Over the past 13 months, Jamie and I have participated in two volunteer programs in Jamaica, two in Cambodia and one in Guatemala. I feel guilty admitting it, but the truth is that you get so much more than you give. True, many of the sites we visit in Jamaica have no air conditioning or electricity, and the lines of patients waiting to be seen seem to stretch to the horizon. In Cambodia, we rise at 5 a.m., hit the road by 6 and work nonstop, taking only short breaks until 4:30 p.m. It is often hard to recognize the anatomy of a tooth through all the decay.
I have learned that those with so much less have so much more to teach us. Last year in Cambodia, a young boy took me by the hand to show me his home. We were standing in our makeshift clinic less than a kilometer from the former Phnom Penh dump.
Like many others, this boy’s family had moved to the city to earn higher wages. The family ended up at the dump, looking for recyclables to sell. This boy was lucky. His family had remained intact; he was attending a good school and getting solid meals. Standing on the roof, he pointed proudly to his 100-square-foot, wood-and-corrugated-tin home, oblivious to the garbage and chaos that defined his neighborhood.
I have had the opportunity to work with some remarkable people who are dedicated to saving the world, one child at a time. There are a million excuses to accept our lives as they are. Luckily for me, a good-hearted and persistent wife helped me stumble upon dental volunteerism.—Jon E. Golub, A81, D85, DG87
A Mobile Clinic for San Felipe
When David Paul, D89, and his dental health care team arrived in Santo Domingo Norte, a rural village in the Dominican Republic, in August, it was hot and humid—“like walking into a steam bath,” Paul says. But they knew to expect that.
They also knew that the tiny dental clinic at the modest medical center where they would treat patients over the next week would be worlds apart from what they were used to back in Boston.
“The first time you’re in any new site, it’s always a challenge,” says Paul, a veteran of 21 health-care service trips overseas. The clinic had minimal supplies, and existing infection-control measures were not up to U.S. standards. But armed with 200 pounds of their own supplies and instruments, the group set about training the local nurses, physicians and clerical staff on what needed to be done and prepared for the 25 to 35 patients a day who would come for comprehensive exams, treatment plans, hygiene instruction, fluoride treatments, extractions and other care.
Paul, two predoctoral students—Mark Schlam and Kimberly Kocak, both D14—and two general practice residents—Ernest “Jamie” Holden and Marion Hernon, both D12—treated patients at the Clinica Sodhaidesa as the first step in an ambitious project to bring more oral health care to the entire San Felipe region, comprising 12 communities and 20,000 residents, the majority of whom live in poverty. The clinic will be the home base for a new mobile dental clinic that will likely go into service in spring 2014.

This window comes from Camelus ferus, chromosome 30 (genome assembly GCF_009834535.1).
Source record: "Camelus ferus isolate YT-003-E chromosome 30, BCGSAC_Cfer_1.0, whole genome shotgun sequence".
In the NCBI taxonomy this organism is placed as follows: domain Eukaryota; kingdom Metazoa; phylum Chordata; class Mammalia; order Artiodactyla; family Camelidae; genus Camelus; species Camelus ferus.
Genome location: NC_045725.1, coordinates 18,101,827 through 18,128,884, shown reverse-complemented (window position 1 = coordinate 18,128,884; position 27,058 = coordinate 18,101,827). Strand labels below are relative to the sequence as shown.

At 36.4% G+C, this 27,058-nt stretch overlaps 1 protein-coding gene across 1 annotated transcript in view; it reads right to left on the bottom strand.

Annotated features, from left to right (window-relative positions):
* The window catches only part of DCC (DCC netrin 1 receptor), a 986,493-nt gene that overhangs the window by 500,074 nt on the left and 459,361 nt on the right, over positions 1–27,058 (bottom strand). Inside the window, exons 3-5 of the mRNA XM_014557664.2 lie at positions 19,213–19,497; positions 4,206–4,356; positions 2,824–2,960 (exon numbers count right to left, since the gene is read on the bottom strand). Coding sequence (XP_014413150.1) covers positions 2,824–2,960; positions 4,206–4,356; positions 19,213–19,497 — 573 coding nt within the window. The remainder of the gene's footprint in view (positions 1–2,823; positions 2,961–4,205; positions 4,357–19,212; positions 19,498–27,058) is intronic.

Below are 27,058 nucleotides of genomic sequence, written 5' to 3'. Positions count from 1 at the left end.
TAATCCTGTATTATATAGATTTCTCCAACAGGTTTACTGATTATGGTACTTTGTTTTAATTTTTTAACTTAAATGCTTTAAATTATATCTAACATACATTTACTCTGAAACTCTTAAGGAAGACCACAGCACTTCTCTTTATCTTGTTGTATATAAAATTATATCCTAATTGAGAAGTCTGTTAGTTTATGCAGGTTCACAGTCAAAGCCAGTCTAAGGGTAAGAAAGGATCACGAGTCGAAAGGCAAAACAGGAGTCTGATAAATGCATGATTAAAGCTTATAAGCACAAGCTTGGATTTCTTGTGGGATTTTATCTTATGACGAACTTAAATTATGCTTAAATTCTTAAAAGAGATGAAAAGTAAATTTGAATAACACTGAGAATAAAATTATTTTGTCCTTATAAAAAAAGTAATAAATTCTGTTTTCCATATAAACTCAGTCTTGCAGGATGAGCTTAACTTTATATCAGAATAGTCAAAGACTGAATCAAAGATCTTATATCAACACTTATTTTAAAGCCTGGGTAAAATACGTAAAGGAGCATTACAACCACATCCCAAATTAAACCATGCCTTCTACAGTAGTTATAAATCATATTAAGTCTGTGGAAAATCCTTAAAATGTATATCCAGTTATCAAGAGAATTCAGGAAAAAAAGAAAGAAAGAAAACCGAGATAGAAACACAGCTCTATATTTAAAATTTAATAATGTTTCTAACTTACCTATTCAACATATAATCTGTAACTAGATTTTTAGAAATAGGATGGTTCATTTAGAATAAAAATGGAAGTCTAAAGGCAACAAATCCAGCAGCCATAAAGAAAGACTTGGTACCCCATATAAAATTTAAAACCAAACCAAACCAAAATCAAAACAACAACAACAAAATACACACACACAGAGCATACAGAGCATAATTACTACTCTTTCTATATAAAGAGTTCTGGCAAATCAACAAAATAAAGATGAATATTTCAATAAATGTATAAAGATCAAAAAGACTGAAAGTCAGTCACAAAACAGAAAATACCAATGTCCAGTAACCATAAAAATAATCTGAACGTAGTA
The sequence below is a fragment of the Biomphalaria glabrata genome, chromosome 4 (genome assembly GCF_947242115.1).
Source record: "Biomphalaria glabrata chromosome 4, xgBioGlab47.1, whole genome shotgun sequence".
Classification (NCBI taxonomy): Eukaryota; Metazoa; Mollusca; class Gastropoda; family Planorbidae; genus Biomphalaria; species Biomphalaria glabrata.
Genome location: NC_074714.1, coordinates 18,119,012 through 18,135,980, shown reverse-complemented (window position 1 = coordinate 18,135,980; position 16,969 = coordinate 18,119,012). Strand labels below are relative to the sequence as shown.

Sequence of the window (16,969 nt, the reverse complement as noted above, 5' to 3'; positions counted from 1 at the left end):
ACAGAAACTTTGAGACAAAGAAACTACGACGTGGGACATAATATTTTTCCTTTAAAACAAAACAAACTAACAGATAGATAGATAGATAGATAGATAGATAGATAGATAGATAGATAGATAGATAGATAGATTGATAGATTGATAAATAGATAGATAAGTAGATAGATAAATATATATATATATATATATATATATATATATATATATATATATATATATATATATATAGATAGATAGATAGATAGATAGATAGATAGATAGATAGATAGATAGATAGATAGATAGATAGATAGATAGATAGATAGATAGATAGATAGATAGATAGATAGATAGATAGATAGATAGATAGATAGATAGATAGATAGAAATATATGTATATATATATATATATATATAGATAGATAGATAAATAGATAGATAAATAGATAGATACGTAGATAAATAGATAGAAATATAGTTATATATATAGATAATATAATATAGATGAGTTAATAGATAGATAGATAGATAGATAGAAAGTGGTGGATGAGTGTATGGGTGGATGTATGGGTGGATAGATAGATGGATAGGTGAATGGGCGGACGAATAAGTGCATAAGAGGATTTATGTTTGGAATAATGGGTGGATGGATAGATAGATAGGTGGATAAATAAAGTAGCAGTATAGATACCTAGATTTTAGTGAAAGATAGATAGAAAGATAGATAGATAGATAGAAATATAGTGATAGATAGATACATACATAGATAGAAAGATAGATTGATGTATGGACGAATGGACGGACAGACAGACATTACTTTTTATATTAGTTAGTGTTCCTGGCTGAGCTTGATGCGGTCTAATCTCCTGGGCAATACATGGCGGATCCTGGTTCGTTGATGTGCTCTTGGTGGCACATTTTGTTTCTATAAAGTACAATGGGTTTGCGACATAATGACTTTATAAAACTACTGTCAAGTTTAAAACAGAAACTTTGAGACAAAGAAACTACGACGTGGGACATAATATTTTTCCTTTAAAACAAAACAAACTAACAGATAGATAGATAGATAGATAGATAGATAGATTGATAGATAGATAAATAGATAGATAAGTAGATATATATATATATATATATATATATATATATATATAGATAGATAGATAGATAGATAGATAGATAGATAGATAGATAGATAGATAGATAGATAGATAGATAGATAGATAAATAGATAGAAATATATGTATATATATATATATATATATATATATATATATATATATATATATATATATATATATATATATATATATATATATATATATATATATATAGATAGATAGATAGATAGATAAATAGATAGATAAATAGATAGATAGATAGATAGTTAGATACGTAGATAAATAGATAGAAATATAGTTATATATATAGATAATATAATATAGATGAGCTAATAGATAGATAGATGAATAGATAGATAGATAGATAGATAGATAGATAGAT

The mobile clinic is part of the We Are One project of the Nashoba Valley Massachusetts Rotary Club and the Santo Domingo Innovator Rotary Club. The clubs raised more than $50,000 to retrofit a recreational vehicle that will be staffed by Dominican dentists and visiting Rotary volunteers.
Currently, many patients walk six to eight hours, from home and back, to come for care at the Sodhaidesa clinic, which is part of a nongovernmental organization run by Franz Compere, a Haitian physician, Paul said. “A mobile dental clinic should help to eliminate some of that hardship,” he says. The organization already has had success with a mobile medical van.
Patients at the 24-hour clinic are charged on a sliding scale; all the care provided by the Tufts team was free.
The mobile dental clinic will help assure that the San Felipe project remains sustainable, Paul says. “It can be used on a regular basis when we’re not there,” he says. “This type of project has a very strong history of being well used, and well received.”
During the trip, Paul also met with the dentist from the Dominican Ministry of Health who oversees San Felipe; he agreed to form a partnership with the Nashoba Valley Rotary so that the mobile clinic can be used for outreach programs.
The goal is for the dental clinic to depend less on volunteers and more on local manpower. “This is the type of thing where we hope to push ourselves out of a job eventually,” says Paul.—Helene Ragovin